Thursday, 18 July 2019

Kamala Harris claims Medicare for All is possible without raising middle class taxes

Sen. Kamala Harris (D-Calif.) said that while she favors a Medicare for All system of health care, she is opposed to raising taxes on the middle class, leading to the question: How would such a plan be paid for?

Harris made the seemingly contradictory remarks during an interview on CNN.

"Part of it is going to be about Wall Street paying more," Harris said. "It's going to be about what we tax in terms of financial services. That's part of it. The other part is to ups understand this is about an investment that will reap a great return on the investment. We can't only look at this issue in terms of cost without thinking about benefit. The benefit to the American public will be that people will have access to health care that right now they cannot afford. And we are all paying a price for that."

This is, of course, unlikely if not impossible. She talks about raising taxes on Wall Street and taxing different financial services, but her answer is mostly a glossing over of the real math question at hand.

Even Bernie Sanders, the author of the Medicare for All plan Harris has supported as a senator, admits his plan would require a middle class tax increase.

"How do you think we … Health care is not free. Now, we pay for health care in a variety of ways, pretty complicated. About half of health care dollars, more or less, comes from taxes," Sanders said Tuesday to The Washington Post.

Sanders said Medicare for All would cost about $40 trillion over a 10-year period.
Harris, however, is choosing to take the path of both supporting Medicare for All and opposing middle class taxes, apparently hoping that voters will simply believe it to be possible because they would like to believe it is possible.

CNN viewers are outraged at what a black Trump supporter said, and they want to find him

Some CNN viewers were outraged at an interview with a young African-American supporter of President Donald Trump, and they took to social media to express their anger.
Kevin Martin from Pennsylvania told CNN's Van Jones that he voted for Trump in the 2016 election, and he still planned to vote for him in 2020, despite a few misgivings.
"All this, kind of this, far left talk is kind of scaring me, when it comes to the border," he said, though the rest of his statement was edited out.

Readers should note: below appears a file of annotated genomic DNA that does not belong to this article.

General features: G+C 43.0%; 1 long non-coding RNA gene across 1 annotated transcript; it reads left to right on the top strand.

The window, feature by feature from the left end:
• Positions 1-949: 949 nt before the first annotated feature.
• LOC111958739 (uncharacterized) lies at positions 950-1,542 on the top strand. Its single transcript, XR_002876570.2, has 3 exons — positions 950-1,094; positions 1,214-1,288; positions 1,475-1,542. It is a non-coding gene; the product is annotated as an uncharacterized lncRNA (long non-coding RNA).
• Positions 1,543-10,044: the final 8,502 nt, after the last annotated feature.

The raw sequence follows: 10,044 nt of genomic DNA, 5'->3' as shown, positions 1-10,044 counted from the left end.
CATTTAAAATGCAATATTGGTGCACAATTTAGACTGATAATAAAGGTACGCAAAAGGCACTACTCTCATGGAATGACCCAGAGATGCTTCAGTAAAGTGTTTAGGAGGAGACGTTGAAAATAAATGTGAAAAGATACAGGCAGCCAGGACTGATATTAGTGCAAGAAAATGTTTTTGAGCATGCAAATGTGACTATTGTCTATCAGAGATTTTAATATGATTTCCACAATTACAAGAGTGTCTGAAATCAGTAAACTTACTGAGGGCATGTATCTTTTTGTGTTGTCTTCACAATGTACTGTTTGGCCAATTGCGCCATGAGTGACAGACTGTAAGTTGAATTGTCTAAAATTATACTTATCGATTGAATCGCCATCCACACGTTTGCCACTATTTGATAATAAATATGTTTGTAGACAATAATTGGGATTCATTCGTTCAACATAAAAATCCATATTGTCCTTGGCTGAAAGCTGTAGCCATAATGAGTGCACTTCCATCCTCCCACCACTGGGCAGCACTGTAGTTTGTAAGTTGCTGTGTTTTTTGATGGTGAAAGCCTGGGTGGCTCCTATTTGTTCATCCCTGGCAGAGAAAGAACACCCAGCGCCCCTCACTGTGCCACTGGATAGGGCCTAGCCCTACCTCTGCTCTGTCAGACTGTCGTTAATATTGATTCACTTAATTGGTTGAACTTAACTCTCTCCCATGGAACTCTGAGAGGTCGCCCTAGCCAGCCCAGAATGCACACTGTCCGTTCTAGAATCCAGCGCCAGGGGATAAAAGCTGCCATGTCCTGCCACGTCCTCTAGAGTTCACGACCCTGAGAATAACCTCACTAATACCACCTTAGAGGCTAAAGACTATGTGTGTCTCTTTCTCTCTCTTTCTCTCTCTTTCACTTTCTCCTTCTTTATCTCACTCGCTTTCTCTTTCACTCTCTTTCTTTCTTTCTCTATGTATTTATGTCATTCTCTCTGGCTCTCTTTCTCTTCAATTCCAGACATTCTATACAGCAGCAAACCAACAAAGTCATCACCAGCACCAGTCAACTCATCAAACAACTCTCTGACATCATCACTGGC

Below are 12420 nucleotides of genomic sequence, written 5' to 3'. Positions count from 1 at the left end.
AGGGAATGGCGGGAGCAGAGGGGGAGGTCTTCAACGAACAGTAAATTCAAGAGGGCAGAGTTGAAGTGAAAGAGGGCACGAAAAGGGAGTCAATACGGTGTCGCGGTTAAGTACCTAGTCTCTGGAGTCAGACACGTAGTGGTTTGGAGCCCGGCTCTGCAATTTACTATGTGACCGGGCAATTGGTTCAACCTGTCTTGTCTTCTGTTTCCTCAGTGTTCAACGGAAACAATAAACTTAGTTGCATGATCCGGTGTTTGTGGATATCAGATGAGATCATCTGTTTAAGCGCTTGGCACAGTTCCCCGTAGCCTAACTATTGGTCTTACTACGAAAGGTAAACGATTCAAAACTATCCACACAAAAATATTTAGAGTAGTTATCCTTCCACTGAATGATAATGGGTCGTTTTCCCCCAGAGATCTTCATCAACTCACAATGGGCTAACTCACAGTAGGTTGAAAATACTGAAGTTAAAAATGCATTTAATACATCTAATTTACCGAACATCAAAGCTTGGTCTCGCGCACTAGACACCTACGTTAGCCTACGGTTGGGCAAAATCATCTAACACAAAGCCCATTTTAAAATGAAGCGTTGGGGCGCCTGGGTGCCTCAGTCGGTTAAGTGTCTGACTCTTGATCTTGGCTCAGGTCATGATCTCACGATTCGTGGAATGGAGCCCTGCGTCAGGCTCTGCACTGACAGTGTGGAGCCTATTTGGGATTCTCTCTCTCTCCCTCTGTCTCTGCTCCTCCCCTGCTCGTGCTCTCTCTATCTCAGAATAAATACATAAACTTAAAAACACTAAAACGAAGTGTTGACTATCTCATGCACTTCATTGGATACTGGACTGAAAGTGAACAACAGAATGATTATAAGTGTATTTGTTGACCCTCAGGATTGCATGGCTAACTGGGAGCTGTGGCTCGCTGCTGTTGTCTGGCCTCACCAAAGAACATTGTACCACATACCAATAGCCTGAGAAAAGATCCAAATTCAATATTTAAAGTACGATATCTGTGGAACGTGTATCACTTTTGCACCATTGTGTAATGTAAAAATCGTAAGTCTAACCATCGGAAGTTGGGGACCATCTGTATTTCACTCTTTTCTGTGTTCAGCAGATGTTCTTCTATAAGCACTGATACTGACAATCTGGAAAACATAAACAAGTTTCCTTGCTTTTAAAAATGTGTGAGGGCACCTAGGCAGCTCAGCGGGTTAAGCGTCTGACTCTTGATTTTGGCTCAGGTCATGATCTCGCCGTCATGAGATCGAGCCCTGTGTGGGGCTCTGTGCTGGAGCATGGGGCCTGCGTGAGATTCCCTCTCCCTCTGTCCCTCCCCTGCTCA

"Look, I mean, I was raised in a conservative family, and I'm in business, I'm a business consultant, and business is great. And I don't want to lose that," Martin explained.
"And I know that a lot of the rhetoric coming out of the White House off twitter, is concerning," he admitted, "but putting personal feelings aside, I think that we're having a great economic boom, I mean, people are risking their lives to come here." 

What was the response?

Many of those on the left who watched the segment were angry that Martin said that he would support Trump in 2020 because his business was going better. Several users said he need to be re-educated.

Martin went on to say that some of his black Republican friends had been pushed away by Trump's comments and were actively supporting the presidential campaigns of Sen. Kamala Harris (D-Calif.) or Sen. Bernie Sanders (I-Vt.).

Here's the video of Martin's comments on CNN:

Democratic Rep. Swalwell stuns CNN anchor with inconvenient truth about socialism

Former presidential candidate Rep. Eric Swalwell (D-Calif.) admitted that most of the people he talked to did not tell him that they wanted socialism.
He made the admission during an interview with CNN's Poppy Harlow on Wednesday.

Harlow asked him about a statement from House Minority Leader Kevin McCarthy (R-Calif.) referring to four freshman members of Congress as "this new Democrat socialist majority."

"I wonder if you think it is catchy and if you think it is dangerous to your party's chances in 2020," Harlow asked.

"No, it's not," Swalwell responded.

"I understand though why if you're working really hard and you're just living paycheck to paycheck, or you have student loan debt and you're not able to buy a house, you may be asking for something other than the capitalist system that we have today," he explained.

"But most people aren't telling me they want socialism.
"OK," responded Harlow.

"They're saying they just want to see their hard work add up," Swalwell added.
"I think we're of the party where if you work hard, it adds up," he concluded.
"So fair enough!" Harlow replied.

Socialism has become much more of an influential ideology in the Democratic party since Sen. Bernie Sanders (I-Vt.), an avowed socialist, challenged Hillary Clinton for the presidential nomination in 2016.

Since that election, more far left members identifying as socialists have successfully run for Congress, including democratic socialist Rep. Alexandria Ocasio-Cortez (D-N.Y.).

Watch the comments from Swalwell below:

WATCH: Jon Stewart, 9/11 first responder John Feal tear into Sens. Rand Paul and Mike Lee for blocking victim fund